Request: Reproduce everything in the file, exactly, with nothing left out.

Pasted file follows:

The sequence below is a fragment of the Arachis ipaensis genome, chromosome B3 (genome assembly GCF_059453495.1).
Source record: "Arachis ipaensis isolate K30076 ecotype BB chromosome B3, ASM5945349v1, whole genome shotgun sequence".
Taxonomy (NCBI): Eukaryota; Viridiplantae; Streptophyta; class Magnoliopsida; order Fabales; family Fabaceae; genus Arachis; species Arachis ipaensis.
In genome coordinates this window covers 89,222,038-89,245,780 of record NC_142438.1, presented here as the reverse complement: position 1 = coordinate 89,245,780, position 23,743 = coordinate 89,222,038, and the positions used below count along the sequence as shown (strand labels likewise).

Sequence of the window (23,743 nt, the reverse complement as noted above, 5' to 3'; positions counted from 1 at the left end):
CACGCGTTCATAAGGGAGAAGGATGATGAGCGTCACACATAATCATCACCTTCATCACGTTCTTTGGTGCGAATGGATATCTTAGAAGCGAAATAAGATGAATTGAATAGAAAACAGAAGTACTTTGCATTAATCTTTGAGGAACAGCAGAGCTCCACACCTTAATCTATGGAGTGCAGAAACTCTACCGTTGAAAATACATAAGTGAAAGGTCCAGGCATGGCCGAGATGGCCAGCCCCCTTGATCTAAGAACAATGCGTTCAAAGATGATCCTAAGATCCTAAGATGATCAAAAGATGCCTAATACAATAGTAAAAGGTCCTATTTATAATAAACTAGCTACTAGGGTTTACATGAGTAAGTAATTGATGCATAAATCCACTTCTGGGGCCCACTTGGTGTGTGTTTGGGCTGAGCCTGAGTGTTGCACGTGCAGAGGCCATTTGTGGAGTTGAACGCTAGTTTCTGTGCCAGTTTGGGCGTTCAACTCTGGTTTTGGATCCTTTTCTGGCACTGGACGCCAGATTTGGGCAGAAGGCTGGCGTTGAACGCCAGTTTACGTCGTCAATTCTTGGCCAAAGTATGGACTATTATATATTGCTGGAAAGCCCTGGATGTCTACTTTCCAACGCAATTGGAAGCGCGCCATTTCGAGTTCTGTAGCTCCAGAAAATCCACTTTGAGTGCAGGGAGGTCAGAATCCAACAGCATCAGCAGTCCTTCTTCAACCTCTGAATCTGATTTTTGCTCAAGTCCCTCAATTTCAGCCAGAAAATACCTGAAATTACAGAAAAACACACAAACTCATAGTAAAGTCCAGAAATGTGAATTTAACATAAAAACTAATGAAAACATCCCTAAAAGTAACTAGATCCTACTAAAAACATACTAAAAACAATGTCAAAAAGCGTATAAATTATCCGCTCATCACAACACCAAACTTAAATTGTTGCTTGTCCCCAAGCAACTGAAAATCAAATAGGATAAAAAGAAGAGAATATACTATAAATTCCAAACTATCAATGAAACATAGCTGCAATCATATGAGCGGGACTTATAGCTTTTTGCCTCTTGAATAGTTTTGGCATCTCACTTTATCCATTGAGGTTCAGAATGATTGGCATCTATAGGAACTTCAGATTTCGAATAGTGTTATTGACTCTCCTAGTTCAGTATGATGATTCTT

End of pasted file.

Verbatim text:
The sequence below is a fragment of the Arachis ipaensis genome, chromosome B3 (genome assembly GCF_059453495.1).
Source record: "Arachis ipaensis isolate K30076 ecotype BB chromosome B3, ASM5945349v1, whole genome shotgun sequence".
Taxonomy (NCBI): Eukaryota; Viridiplantae; Streptophyta; class Magnoliopsida; order Fabales; family Fabaceae; genus Arachis; species Arachis ipaensis.
In genome coordinates this window covers 89,222,038-89,245,780 of record NC_142438.1, presented here as the reverse complement: position 1 = coordinate 89,245,780, position 23,743 = coordinate 89,222,038, and the positions used below count along the sequence as shown (strand labels likewise).

Sequence of the window (23,743 nt, the reverse complement as noted above, 5' to 3'; positions counted from 1 at the left end):
CACGCGTTCATAAGGGAGAAGGATGATGAGCGTCACACATAATCATCACCTTCATCACGTTCTTTGGTGCGAATGGATATCTTAGAAGCGAAATAAGATGAATTGAATAGAAAACAGAAGTACTTTGCATTAATCTTTGAGGAACAGCAGAGCTCCACACCTTAATCTATGGAGTGCAGAAACTCTACCGTTGAAAATACATAAGTGAAAGGTCCAGGCATGGCCGAGATGGCCAGCCCCCTTGATCTAAGAACAATGCGTTCAAAGATGATCCTAAGATCCTAAGATGATCAAAAGATGCCTAATACAATAGTAAAAGGTCCTATTTATAATAAACTAGCTACTAGGGTTTACATGAGTAAGTAATTGATGCATAAATCCACTTCTGGGGCCCACTTGGTGTGTGTTTGGGCTGAGCCTGAGTGTTGCACGTGCAGAGGCCATTTGTGGAGTTGAACGCTAGTTTCTGTGCCAGTTTGGGCGTTCAACTCTGGTTTTGGATCCTTTTCTGGCACTGGACGCCAGATTTGGGCAGAAGGCTGGCGTTGAACGCCAGTTTACGTCGTCAATTCTTGGCCAAAGTATGGACTATTATATATTGCTGGAAAGCCCTGGATGTCTACTTTCCAACGCAATTGGAAGCGCGCCATTTCGAGTTCTGTAGCTCCAGAAAATCCACTTTGAGTGCAGGGAGGTCAGAATCCAACAGCATCAGCAGTCCTTCTTCAACCTCTGAATCTGATTTTTGCTCAAGTCCCTCAATTTCAGCCAGAAAATACCTGAAATTACAGAAAAACACACAAACTCATAGTAAAGTCCAGAAATGTGAATTTAACATAAAAACTAATGAAAACATCCCTAAAAGTAACTAGATCCTACTAAAAACATACTAAAAACAATGTCAAAAAGCGTATAAATTATCCGCTCATCACAACACCAAACTTAAATTGTTGCTTGTCCCCAAGCAACTGAAAATCAAATAGGATAAAAAGAAGAGAATATACTATAAATTCCAAACTATCAATGAAACATAGCTGCAATCATATGAGCGGGACTTATAGCTTTTTGCCTCTTGAATAGTTTTGGCATCTCACTTTATCCATTGAGGTTCAGAATGATTGGCATCTATAGGAACTTCAGATTTCGAATAGTGTTATTGACTCTCCTAGTTCAGTATGATGATTCTT